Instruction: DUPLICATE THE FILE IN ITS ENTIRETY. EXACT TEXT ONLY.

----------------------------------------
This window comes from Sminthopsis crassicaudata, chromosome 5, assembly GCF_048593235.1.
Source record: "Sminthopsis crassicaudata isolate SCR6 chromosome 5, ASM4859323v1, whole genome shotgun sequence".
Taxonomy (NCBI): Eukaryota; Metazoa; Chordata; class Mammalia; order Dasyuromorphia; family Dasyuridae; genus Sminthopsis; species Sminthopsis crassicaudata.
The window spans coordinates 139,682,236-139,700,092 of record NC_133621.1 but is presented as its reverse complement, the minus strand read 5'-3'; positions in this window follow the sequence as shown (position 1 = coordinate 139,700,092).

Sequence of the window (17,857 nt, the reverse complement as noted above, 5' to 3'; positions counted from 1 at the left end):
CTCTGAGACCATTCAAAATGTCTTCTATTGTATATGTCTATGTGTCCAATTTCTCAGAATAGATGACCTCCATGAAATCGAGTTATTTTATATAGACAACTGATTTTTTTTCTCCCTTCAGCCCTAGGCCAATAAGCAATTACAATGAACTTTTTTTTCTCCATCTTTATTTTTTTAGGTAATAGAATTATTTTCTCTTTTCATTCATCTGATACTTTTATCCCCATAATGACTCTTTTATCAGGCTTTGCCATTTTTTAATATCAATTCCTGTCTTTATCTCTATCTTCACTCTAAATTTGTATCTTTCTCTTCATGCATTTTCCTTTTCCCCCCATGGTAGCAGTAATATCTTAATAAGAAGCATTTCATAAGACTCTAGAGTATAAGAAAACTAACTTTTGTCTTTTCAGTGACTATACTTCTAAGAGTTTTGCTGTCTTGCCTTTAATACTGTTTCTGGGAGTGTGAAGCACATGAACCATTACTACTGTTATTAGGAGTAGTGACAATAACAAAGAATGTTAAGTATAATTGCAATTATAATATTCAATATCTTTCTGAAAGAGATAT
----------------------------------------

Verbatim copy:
This window comes from Sminthopsis crassicaudata, chromosome 5, assembly GCF_048593235.1.
Source record: "Sminthopsis crassicaudata isolate SCR6 chromosome 5, ASM4859323v1, whole genome shotgun sequence".
Taxonomy (NCBI): Eukaryota; Metazoa; Chordata; class Mammalia; order Dasyuromorphia; family Dasyuridae; genus Sminthopsis; species Sminthopsis crassicaudata.
The window spans coordinates 139,682,236-139,700,092 of record NC_133621.1 but is presented as its reverse complement, the minus strand read 5'-3'; positions in this window follow the sequence as shown (position 1 = coordinate 139,700,092).

Sequence of the window (17,857 nt, the reverse complement as noted above, 5' to 3'; positions counted from 1 at the left end):
CTCTGAGACCATTCAAAATGTCTTCTATTGTATATGTCTATGTGTCCAATTTCTCAGAATAGATGACCTCCATGAAATCGAGTTATTTTATATAGACAACTGATTTTTTTTCTCCCTTCAGCCCTAGGCCAATAAGCAATTACAATGAACTTTTTTTTCTCCATCTTTATTTTTTTAGGTAATAGAATTATTTTCTCTTTTCATTCATCTGATACTTTTATCCCCATAATGACTCTTTTATCAGGCTTTGCCATTTTTTAATATCAATTCCTGTCTTTATCTCTATCTTCACTCTAAATTTGTATCTTTCTCTTCATGCATTTTCCTTTTCCCCCCATGGTAGCAGTAATATCTTAATAAGAAGCATTTCATAAGACTCTAGAGTATAAGAAAACTAACTTTTGTCTTTTCAGTGACTATACTTCTAAGAGTTTTGCTGTCTTGCCTTTAATACTGTTTCTGGGAGTGTGAAGCACATGAACCATTACTACTGTTATTAGGAGTAGTGACAATAACAAAGAATGTTAAGTATAATTGCAATTATAATATTCAATATCTTTCTGAAAGAGATAT